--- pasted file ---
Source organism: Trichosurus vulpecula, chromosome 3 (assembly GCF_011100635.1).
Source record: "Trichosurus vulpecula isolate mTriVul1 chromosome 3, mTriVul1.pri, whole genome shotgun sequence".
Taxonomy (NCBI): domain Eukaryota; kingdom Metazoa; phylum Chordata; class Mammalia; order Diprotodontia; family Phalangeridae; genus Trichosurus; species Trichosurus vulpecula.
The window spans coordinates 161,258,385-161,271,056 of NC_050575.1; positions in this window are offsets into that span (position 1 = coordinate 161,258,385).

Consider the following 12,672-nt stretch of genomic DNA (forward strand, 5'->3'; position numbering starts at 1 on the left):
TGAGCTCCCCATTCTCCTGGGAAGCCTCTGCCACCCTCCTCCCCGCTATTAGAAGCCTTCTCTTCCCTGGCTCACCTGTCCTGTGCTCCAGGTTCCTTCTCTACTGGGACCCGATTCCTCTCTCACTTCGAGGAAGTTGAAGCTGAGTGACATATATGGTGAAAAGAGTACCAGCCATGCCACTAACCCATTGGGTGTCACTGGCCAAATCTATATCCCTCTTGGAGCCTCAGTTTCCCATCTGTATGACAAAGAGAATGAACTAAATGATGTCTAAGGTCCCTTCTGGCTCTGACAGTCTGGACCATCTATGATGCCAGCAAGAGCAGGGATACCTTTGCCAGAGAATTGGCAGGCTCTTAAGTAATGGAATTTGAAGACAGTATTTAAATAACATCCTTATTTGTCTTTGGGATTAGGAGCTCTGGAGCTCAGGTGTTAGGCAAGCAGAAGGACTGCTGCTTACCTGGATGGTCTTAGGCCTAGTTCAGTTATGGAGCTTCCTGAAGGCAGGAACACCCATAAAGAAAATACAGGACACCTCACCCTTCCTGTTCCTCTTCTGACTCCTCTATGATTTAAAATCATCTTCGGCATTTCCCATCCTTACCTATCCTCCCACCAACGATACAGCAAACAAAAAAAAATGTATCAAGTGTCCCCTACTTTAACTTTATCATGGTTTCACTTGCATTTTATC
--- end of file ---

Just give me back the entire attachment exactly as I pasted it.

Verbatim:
Source organism: Trichosurus vulpecula, chromosome 3 (assembly GCF_011100635.1).
Source record: "Trichosurus vulpecula isolate mTriVul1 chromosome 3, mTriVul1.pri, whole genome shotgun sequence".
Taxonomy (NCBI): domain Eukaryota; kingdom Metazoa; phylum Chordata; class Mammalia; order Diprotodontia; family Phalangeridae; genus Trichosurus; species Trichosurus vulpecula.
The window spans coordinates 161,258,385-161,271,056 of NC_050575.1; positions in this window are offsets into that span (position 1 = coordinate 161,258,385).

Consider the following 12,672-nt stretch of genomic DNA (forward strand, 5'->3'; position numbering starts at 1 on the left):
TGAGCTCCCCATTCTCCTGGGAAGCCTCTGCCACCCTCCTCCCCGCTATTAGAAGCCTTCTCTTCCCTGGCTCACCTGTCCTGTGCTCCAGGTTCCTTCTCTACTGGGACCCGATTCCTCTCTCACTTCGAGGAAGTTGAAGCTGAGTGACATATATGGTGAAAAGAGTACCAGCCATGCCACTAACCCATTGGGTGTCACTGGCCAAATCTATATCCCTCTTGGAGCCTCAGTTTCCCATCTGTATGACAAAGAGAATGAACTAAATGATGTCTAAGGTCCCTTCTGGCTCTGACAGTCTGGACCATCTATGATGCCAGCAAGAGCAGGGATACCTTTGCCAGAGAATTGGCAGGCTCTTAAGTAATGGAATTTGAAGACAGTATTTAAATAACATCCTTATTTGTCTTTGGGATTAGGAGCTCTGGAGCTCAGGTGTTAGGCAAGCAGAAGGACTGCTGCTTACCTGGATGGTCTTAGGCCTAGTTCAGTTATGGAGCTTCCTGAAGGCAGGAACACCCATAAAGAAAATACAGGACACCTCACCCTTCCTGTTCCTCTTCTGACTCCTCTATGATTTAAAATCATCTTCGGCATTTCCCATCCTTACCTATCCTCCCACCAACGATACAGCAAACAAAAAAAAATGTATCAAGTGTCCCCTACTTTAACTTTATCATGGTTTCACTTGCATTTTATC